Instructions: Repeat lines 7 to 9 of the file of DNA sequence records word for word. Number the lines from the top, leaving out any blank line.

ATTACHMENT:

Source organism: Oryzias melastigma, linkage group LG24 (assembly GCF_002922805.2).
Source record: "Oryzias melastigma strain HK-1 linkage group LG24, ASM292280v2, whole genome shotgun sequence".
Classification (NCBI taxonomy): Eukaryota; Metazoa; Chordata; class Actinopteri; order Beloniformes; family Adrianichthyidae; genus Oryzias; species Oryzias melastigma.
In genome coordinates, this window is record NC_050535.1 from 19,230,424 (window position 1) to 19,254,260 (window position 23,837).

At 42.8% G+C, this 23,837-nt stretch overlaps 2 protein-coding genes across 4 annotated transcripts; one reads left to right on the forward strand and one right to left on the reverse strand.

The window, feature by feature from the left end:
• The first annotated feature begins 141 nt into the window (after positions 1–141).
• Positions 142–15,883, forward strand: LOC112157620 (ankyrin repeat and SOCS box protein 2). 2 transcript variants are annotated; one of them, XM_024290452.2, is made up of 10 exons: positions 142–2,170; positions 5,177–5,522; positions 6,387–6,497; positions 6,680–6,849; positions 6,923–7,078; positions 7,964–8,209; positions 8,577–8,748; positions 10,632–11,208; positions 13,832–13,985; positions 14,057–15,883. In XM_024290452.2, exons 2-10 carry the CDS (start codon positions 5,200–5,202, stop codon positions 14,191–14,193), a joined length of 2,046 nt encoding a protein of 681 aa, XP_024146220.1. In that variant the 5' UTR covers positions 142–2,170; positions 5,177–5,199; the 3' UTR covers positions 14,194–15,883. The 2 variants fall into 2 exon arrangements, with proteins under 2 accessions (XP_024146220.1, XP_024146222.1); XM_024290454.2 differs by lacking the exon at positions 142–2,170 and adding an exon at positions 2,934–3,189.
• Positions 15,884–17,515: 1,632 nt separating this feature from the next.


• The first annotated feature begins 141 nt into the window (after positions 1–141).
• Positions 142–15,883, forward strand: LOC112157620 (ankyrin repeat and SOCS box protein 2). 2 transcript variants are annotated; one of them, XM_024290452.2, is made up of 10 exons: positions 142–2,170; positions 5,177–5,522; positions 6,387–6,497; positions 6,680–6,849; positions 6,923–7,078; positions 7,964–8,209; positions 8,577–8,748; positions 10,632–11,208; positions 13,832–13,985; positions 14,057–15,883. In XM_024290452.2, exons 2-10 carry the CDS (start codon positions 5,200–5,202, stop codon positions 14,191–14,193), a joined length of 2,046 nt encoding a protein of 681 aa, XP_024146220.1. In that variant the 5' UTR covers positions 142–2,170; positions 5,177–5,199; the 3' UTR covers positions 14,194–15,883. The 2 variants fall into 2 exon arrangements, with proteins under 2 accessions (XP_024146220.1, XP_024146222.1); XM_024290454.2 differs by lacking the exon at positions 142–2,170 and adding an exon at positions 2,934–3,189.
• Positions 15,884–17,515: 1,632 nt separating this feature from the next.